Slurm Commands

Basic Commands

The ARC managed HPC clusters use a batch manager called Slurm. Extensive documentation for Slurm can be found at

Some of the most basic and useful Slurm commands are:


To see the full documentation for any of these commands (e.g. sinfo), type:

man sinfo

You can run the command `sinfo` to see the available queues and compute resources.

All jobs must be run through the batch manager. Any jobs found running on the compute nodes outside of the queueing system will be killed.

Once you have a job submitted, you can check the status with the command:


To kill a submitted job, type:

scancel JOBID

Where the JOBID can be obtained from the squeue command.


Resource Requests

Resource requests using Slurm are the most important part of your job submission.

You will only get the resources you ask for, including number of cores, memory, and number of GPUs.

For example, if you only request one CPU core, but your job spawns four threads, all of these threads will be constrained to a single core.

Prior to submitting your job, it is extremely important you know exactly what resources you need, and make the analogous request.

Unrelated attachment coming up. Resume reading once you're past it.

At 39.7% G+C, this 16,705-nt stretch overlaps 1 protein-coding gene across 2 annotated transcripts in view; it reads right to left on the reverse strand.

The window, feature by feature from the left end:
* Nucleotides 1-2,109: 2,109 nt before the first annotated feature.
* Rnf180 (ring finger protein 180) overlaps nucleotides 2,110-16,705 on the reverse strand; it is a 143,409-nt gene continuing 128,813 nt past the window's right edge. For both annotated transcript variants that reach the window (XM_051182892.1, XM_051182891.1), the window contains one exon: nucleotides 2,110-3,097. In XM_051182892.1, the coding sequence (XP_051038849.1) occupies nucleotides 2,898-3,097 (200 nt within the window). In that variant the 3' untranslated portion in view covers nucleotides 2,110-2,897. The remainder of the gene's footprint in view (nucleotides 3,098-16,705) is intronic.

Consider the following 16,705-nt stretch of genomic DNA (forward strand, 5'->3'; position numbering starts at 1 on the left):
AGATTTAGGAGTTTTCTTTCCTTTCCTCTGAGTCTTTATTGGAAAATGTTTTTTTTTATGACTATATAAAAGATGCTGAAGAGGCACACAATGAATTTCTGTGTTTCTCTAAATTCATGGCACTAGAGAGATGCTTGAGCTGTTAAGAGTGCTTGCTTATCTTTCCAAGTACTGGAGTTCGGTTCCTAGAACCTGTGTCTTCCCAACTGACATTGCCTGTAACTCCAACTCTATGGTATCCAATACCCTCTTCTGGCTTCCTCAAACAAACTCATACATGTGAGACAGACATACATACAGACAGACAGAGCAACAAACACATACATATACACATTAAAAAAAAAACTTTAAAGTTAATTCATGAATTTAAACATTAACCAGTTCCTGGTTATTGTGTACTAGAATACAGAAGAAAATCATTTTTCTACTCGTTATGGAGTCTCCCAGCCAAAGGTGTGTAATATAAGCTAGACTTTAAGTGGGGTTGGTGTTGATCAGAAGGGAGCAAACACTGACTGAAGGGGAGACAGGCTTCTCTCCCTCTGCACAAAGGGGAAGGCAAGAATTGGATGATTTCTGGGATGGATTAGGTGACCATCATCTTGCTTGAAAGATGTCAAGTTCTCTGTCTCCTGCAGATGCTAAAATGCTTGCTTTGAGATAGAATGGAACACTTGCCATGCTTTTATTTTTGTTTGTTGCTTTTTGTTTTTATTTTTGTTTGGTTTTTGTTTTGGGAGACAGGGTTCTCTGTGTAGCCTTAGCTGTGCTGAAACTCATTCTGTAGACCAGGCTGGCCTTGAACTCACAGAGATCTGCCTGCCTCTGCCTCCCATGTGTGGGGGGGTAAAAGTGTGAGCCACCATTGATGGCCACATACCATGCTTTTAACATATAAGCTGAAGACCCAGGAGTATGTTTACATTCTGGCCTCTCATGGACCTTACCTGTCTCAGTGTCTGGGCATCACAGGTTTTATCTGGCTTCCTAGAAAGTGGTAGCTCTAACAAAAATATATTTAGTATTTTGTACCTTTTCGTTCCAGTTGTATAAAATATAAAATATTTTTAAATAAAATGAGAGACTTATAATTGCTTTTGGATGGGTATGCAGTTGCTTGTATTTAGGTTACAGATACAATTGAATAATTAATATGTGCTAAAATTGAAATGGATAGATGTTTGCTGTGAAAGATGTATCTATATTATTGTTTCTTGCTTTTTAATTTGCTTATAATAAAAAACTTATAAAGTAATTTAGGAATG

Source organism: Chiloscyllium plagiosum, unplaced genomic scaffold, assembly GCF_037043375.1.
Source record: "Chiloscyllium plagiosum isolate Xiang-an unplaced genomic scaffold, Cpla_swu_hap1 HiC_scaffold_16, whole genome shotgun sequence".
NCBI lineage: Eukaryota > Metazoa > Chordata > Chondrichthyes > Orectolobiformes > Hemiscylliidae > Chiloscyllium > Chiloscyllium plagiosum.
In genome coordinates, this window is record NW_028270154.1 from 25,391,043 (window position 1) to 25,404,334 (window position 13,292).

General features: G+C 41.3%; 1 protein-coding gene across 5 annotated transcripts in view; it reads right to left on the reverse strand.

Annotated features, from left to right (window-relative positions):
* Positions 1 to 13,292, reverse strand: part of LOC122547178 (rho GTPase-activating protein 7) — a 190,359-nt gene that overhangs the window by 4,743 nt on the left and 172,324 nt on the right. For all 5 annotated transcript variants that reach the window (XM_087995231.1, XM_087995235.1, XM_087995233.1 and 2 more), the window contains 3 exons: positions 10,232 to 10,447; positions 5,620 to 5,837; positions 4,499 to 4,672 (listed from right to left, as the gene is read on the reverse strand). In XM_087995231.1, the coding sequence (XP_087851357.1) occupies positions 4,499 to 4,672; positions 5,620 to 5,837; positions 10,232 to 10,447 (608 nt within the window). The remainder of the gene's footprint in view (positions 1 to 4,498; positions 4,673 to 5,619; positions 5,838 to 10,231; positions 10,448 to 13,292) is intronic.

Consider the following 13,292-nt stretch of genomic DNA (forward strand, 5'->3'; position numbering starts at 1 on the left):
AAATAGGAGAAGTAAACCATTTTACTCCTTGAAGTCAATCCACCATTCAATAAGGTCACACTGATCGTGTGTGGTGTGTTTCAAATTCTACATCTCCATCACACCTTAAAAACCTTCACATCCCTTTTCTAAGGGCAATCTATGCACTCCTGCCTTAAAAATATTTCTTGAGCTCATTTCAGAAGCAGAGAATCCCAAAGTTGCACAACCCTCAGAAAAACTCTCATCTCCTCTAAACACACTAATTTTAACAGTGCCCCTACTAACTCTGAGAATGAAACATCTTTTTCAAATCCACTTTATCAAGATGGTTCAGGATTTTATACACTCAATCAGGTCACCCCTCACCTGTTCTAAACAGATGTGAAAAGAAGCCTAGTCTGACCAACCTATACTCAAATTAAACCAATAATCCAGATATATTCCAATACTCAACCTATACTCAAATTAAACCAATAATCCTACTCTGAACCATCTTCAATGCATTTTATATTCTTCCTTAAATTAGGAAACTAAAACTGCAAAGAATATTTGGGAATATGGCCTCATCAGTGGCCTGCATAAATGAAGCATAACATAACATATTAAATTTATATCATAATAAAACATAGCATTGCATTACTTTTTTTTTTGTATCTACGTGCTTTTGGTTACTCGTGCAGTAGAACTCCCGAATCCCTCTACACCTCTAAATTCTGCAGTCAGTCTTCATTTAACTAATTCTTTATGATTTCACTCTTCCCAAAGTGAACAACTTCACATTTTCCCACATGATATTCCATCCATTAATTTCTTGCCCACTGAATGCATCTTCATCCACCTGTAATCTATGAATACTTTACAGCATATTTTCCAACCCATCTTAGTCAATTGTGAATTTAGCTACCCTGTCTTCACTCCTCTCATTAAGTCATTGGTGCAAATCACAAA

Below are the most relevant sbatch or batch script flags to use for nodes/CPU/RAM/GPU/walltime requests.

Number of nodes:


where NNODES is the number of nodes requested


Number of cores per node:


where NCPUS is the number of cores per node requested


Amount of memory in MB:


where MB_PER_NODE is the amount of memory required per node. Default units are in MB. This can be modified using [K|M|G|T] to ask for KB|MB|GB|TB of RAM.

The following would request 64 GB or RAM per node for the job:

--mem 64G


Number of GPUs:


where NGPU is the number of GPUs requested


Type of GPU:


where GPU_TYPE is the NVIDIA model number (e.g. K20, K40, K80)




where HH:MM:SS (hours:minutes:seconds) is the amount of wall time your job will be allocated

Batch Job Submissions

Multiple jobs, or a single job script that performs many functions, through the use of a batch script.

Instead of passing each resource flag, the requests would go at the top of the script preceded by #SBATCH.

#SBATCH -n 4
#SBATCH -p compute
#SBATCH -o gompbot.out
#SBATCH -t 1:00:00

srun -l gompbot.x
srun -l /bin/pwd

The script above contained in a file can be submitted to the queue using the sbatch command:


Important: Options supplied on the command line to the sbatch command will override any options specified within the script.